The Shaker Letteral System:
A Practical Approach to Music Notation

(Binghamton University, Binghamton, NY, 1972)

 

Since then he has researched and uncovered hundreds of Shaker spirituals, performed them in concerts, and recorded many of them as well. He has also edited and arranged over 200 Shaker tunes and written about Shaker music in numerous publications.

The best known Shaker song is "Simple Gifts" (aka: 'Tis the gift to be simple). He has studied its origin and evolution and written a history of the song.

In addition, he has compiled and edited these music collections:

  • A Western Shaker Music Sampler (1976)
  • The Happy Journey: Thirty-five Shaker Spirituals (1982)
  • Love is Little: A Sampling of Shaker Spirituals (1992)
  • A Guide to Shaker Music (1996, 1997, 1999, 2001, 2002, 2006)
  • Come Life, Shaker Life: The Life & Music of Elder Issachar Bates (2004)
  • How Happy Are They: Twelve Shaker Spirituals (2007)
  • Gentle Words: Shaker Music in the 20th Century (2009)
  • The Story of 'Simple Gifts' (2006, 2009, 2010)
  • May We Ever Be United: Music of the North Union, Ohio Shakers (2012)
  • A Shaker Music Miscellany (2012)

He has worked on these recordings as singer, consultant, or editor:

  • Harp of Joy -- Soloists and Plymouth Church Choir
  • Love is Little -- Soloists and The Sampler Chorus (Sampler Records)
  • Joy of Angels -- Soloists and The Sampler Chorus (Sampler Records)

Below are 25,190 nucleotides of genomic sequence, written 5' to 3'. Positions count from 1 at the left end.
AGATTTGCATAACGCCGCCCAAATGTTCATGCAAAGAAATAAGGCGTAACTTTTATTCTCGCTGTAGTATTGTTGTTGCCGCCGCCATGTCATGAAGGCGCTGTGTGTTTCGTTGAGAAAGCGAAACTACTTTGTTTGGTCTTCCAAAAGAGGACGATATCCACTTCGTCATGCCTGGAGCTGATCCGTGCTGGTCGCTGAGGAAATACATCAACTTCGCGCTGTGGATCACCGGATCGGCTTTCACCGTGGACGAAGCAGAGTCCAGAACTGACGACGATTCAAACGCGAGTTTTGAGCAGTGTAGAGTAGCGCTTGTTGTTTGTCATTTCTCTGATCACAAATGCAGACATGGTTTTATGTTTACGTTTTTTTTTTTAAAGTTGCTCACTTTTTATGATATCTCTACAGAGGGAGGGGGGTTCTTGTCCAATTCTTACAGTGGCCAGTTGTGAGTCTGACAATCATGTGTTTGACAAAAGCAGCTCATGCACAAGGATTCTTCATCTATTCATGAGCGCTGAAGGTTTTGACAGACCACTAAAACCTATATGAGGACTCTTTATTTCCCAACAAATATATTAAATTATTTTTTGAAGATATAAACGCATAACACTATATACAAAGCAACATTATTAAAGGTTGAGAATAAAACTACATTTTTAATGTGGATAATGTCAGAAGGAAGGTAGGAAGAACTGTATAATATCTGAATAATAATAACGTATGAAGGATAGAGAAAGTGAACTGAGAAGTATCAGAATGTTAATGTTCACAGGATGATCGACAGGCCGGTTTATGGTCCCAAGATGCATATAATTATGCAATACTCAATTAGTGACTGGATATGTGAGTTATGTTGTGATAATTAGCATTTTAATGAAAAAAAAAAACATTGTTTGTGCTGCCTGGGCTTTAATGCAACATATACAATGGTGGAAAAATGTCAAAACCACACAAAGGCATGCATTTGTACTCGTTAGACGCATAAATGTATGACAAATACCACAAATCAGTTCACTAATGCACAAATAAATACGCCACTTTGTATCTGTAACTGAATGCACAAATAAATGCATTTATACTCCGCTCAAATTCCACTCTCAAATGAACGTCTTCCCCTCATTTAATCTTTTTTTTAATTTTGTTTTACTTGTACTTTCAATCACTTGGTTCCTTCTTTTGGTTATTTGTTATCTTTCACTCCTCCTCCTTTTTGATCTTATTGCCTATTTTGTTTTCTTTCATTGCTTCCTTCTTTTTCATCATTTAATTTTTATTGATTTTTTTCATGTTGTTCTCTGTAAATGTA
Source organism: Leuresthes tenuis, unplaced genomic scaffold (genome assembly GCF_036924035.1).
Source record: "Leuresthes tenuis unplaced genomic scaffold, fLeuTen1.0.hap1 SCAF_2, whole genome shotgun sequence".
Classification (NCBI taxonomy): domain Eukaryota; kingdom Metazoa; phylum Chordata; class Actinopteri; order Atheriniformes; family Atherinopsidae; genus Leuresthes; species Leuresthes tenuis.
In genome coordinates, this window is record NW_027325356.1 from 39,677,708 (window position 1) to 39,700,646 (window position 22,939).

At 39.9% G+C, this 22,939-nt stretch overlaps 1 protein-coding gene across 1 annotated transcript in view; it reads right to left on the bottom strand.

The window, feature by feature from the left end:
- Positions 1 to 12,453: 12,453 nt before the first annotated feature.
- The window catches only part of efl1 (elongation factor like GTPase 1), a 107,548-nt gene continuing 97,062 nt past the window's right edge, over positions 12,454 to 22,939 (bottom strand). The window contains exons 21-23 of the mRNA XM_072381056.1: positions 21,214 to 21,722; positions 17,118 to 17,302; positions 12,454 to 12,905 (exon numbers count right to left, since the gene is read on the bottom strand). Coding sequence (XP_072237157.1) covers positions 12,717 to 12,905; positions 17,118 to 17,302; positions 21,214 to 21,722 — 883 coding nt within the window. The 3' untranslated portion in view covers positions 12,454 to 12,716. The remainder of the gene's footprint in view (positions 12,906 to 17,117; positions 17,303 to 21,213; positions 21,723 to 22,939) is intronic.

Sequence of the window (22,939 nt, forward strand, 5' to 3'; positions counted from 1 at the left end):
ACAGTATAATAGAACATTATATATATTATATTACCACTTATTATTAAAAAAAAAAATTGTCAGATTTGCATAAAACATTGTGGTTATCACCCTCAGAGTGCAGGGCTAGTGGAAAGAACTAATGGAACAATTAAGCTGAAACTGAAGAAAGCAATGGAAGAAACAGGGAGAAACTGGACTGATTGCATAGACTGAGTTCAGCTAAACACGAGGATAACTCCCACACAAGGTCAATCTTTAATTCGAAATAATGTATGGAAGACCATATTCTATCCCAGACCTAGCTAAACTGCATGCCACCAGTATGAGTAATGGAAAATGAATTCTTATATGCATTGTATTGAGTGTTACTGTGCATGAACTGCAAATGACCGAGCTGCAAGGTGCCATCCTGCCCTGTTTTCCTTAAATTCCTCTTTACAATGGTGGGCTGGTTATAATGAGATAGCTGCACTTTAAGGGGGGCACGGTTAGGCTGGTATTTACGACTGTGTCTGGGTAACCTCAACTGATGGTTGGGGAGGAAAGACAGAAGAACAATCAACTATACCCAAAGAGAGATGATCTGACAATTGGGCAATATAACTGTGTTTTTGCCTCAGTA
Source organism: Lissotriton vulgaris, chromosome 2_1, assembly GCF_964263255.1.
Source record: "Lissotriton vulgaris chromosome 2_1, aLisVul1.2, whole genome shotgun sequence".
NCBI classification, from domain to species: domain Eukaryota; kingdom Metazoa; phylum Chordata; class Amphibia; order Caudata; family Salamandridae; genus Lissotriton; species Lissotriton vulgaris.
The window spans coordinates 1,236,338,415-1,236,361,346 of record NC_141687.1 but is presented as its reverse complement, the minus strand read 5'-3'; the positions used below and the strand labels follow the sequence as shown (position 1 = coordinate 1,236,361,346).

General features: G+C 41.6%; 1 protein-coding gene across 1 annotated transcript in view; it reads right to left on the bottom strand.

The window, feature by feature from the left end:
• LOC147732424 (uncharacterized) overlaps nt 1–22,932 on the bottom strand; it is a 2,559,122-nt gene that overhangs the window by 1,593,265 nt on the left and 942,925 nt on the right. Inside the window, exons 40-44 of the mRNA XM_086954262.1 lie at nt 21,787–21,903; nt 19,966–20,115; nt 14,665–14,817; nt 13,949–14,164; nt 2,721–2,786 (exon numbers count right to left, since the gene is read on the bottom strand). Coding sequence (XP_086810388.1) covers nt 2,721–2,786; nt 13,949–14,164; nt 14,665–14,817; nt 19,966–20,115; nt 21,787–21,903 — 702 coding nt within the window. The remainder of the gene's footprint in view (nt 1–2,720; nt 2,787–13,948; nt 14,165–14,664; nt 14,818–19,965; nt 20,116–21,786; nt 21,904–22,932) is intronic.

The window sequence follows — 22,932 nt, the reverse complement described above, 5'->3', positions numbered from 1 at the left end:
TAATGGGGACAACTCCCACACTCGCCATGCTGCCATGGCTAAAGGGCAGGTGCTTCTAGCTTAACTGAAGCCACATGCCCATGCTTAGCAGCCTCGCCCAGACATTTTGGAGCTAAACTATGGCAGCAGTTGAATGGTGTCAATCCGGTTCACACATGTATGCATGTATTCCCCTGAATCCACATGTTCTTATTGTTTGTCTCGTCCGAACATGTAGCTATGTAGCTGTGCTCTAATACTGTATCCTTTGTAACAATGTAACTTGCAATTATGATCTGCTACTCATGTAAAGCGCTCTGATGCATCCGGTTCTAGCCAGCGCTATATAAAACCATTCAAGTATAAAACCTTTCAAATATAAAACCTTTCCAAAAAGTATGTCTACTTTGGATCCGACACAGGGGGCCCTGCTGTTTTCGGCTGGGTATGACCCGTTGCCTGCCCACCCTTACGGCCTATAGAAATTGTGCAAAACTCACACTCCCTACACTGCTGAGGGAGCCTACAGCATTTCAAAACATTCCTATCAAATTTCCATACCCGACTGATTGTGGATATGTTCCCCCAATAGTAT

• Simple Gifts -- Boston Camerata and Sabbathday Lake Shakers (Erato)
  • Let Zion Move -- Shakers from Canterbury & Sabbathday Lake
    (Rounder Records)
  • The River of Love -- Soloists and Chorus of New England Voices
    (Albany Records)
  • Verdant Groves -- Music from Four New England Shaker Villages
  • Blended Together -- Interviews with The Shakers (AMRC)
  • Gentle Words -- A Shaker Music Sampler (AMRC)
  • Celestial Praises -- A Celebration of Shaker Spirituals (AMRC)

Two of these Shaker recordings are described here:

Let Zion Move:
Music of the Shakers


2 CD set featuring commentary and 40 Shaker spirituals performed by the Shakers from Canterbury, New Hampshire and Sabbathday Lake, Maine. The recordings and interviews were made between 1960 and 1980. Also included is a 72 page illustrated booklet with all the words for the music and extensive notes by Roger Hall. This is the most extensive historical recording ever compiled of the Shakers speaking about their heritage and performing their music. Much of it was recorded by Bill Randle, the Cleveland disc jockey who helped promote Elvis Presley in the 1950s.

To order a copy of this CD set, click on this link:

Let Zion Move: Music of the Shakers

 

 

Love is Little:
A Sampling of Shaker Spirituals

CD released from Sampler Records containing 36 Shaker spirituals from all the major Shaker communities in Massachusetts, Connecticut, New York, New Hampshire, Maine, Ohio and Kentucky. A songbook with all the music and extensive notes, including a music chronology, is also available.

Click on this link for more information:

Love is Little: A Sampling of Shaker Spirituals

 

 

 

Publications



A list of multimedia computer discs,
music collections, and recordings
compiled and edited by Roger Lee Hall: